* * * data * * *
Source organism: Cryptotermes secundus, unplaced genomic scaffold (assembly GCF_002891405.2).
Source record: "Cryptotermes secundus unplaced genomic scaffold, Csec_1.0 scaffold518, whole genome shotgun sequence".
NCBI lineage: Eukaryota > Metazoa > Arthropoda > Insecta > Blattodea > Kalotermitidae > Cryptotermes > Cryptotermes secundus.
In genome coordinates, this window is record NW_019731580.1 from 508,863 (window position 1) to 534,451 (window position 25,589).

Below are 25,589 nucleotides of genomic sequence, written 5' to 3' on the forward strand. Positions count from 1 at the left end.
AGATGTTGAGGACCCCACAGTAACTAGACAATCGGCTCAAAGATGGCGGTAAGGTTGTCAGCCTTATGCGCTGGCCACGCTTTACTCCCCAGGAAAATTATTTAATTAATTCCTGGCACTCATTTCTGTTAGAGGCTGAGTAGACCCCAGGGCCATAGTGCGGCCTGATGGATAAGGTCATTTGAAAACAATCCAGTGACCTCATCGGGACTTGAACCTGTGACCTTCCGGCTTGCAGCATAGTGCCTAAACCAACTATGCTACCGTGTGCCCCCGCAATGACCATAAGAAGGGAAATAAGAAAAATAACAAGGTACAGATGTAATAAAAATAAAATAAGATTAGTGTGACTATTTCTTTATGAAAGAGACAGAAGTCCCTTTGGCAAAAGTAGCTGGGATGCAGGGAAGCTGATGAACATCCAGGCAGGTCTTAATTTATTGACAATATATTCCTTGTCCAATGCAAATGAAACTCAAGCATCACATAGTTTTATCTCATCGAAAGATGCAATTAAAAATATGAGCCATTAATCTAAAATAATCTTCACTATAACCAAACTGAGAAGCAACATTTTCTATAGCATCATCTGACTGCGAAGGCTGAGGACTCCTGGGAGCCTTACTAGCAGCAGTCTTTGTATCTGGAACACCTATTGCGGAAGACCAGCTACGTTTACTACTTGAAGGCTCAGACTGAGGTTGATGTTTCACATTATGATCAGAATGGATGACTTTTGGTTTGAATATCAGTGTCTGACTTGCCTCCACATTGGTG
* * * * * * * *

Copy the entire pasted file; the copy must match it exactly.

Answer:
Source organism: Cryptotermes secundus, unplaced genomic scaffold (assembly GCF_002891405.2).
Source record: "Cryptotermes secundus unplaced genomic scaffold, Csec_1.0 scaffold518, whole genome shotgun sequence".
NCBI lineage: Eukaryota > Metazoa > Arthropoda > Insecta > Blattodea > Kalotermitidae > Cryptotermes > Cryptotermes secundus.
In genome coordinates, this window is record NW_019731580.1 from 508,863 (window position 1) to 534,451 (window position 25,589).

Below are 25,589 nucleotides of genomic sequence, written 5' to 3' on the forward strand. Positions count from 1 at the left end.
AGATGTTGAGGACCCCACAGTAACTAGACAATCGGCTCAAAGATGGCGGTAAGGTTGTCAGCCTTATGCGCTGGCCACGCTTTACTCCCCAGGAAAATTATTTAATTAATTCCTGGCACTCATTTCTGTTAGAGGCTGAGTAGACCCCAGGGCCATAGTGCGGCCTGATGGATAAGGTCATTTGAAAACAATCCAGTGACCTCATCGGGACTTGAACCTGTGACCTTCCGGCTTGCAGCATAGTGCCTAAACCAACTATGCTACCGTGTGCCCCCGCAATGACCATAAGAAGGGAAATAAGAAAAATAACAAGGTACAGATGTAATAAAAATAAAATAAGATTAGTGTGACTATTTCTTTATGAAAGAGACAGAAGTCCCTTTGGCAAAAGTAGCTGGGATGCAGGGAAGCTGATGAACATCCAGGCAGGTCTTAATTTATTGACAATATATTCCTTGTCCAATGCAAATGAAACTCAAGCATCACATAGTTTTATCTCATCGAAAGATGCAATTAAAAATATGAGCCATTAATCTAAAATAATCTTCACTATAACCAAACTGAGAAGCAACATTTTCTATAGCATCATCTGACTGCGAAGGCTGAGGACTCCTGGGAGCCTTACTAGCAGCAGTCTTTGTATCTGGAACACCTATTGCGGAAGACCAGCTACGTTTACTACTTGAAGGCTCAGACTGAGGTTGATGTTTCACATTATGATCAGAATGGATGACTTTTGGTTTGAATATCAGTGTCTGACTTGCCTCCACATTGGTG